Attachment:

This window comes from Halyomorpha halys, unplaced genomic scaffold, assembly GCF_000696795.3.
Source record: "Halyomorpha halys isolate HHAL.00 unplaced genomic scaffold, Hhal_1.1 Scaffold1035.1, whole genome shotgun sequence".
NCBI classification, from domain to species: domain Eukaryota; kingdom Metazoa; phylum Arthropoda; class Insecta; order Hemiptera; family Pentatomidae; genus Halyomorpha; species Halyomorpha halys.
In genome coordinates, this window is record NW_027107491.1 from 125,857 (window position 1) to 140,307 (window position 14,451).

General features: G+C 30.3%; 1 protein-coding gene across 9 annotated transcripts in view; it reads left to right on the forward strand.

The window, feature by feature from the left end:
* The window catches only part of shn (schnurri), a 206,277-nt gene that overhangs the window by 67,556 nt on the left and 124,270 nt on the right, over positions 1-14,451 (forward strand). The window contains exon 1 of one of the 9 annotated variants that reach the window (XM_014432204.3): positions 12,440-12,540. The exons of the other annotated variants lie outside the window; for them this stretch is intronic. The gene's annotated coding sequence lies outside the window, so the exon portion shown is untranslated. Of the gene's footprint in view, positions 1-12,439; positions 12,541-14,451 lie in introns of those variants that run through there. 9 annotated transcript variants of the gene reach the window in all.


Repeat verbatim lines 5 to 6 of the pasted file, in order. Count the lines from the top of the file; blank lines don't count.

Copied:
General features: G+C 30.3%; 1 protein-coding gene across 9 annotated transcripts in view; it reads left to right on the forward strand.

The window, feature by feature from the left end: